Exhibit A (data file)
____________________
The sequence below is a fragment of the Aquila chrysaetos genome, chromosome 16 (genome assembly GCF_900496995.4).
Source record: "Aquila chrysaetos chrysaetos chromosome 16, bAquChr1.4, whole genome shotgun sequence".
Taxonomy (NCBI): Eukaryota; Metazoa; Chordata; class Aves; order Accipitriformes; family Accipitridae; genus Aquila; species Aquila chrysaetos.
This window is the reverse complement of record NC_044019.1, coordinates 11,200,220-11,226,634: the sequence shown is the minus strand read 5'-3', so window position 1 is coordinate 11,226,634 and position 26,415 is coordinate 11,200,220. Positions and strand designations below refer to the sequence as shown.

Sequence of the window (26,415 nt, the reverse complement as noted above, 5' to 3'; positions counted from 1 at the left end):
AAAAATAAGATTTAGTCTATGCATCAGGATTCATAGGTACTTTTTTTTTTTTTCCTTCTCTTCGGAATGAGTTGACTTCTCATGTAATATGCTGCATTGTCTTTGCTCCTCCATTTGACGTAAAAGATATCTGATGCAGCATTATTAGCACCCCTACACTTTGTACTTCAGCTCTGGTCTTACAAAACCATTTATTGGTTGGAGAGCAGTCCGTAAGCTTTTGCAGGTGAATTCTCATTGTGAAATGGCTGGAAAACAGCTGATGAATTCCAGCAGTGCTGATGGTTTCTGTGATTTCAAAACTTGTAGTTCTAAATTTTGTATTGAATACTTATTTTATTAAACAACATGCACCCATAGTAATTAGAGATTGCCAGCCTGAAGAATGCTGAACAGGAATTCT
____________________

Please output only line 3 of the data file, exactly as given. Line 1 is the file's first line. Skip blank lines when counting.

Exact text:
Taxonomy (NCBI): Eukaryota; Metazoa; Chordata; class Aves; order Accipitriformes; family Accipitridae; genus Aquila; species Aquila chrysaetos.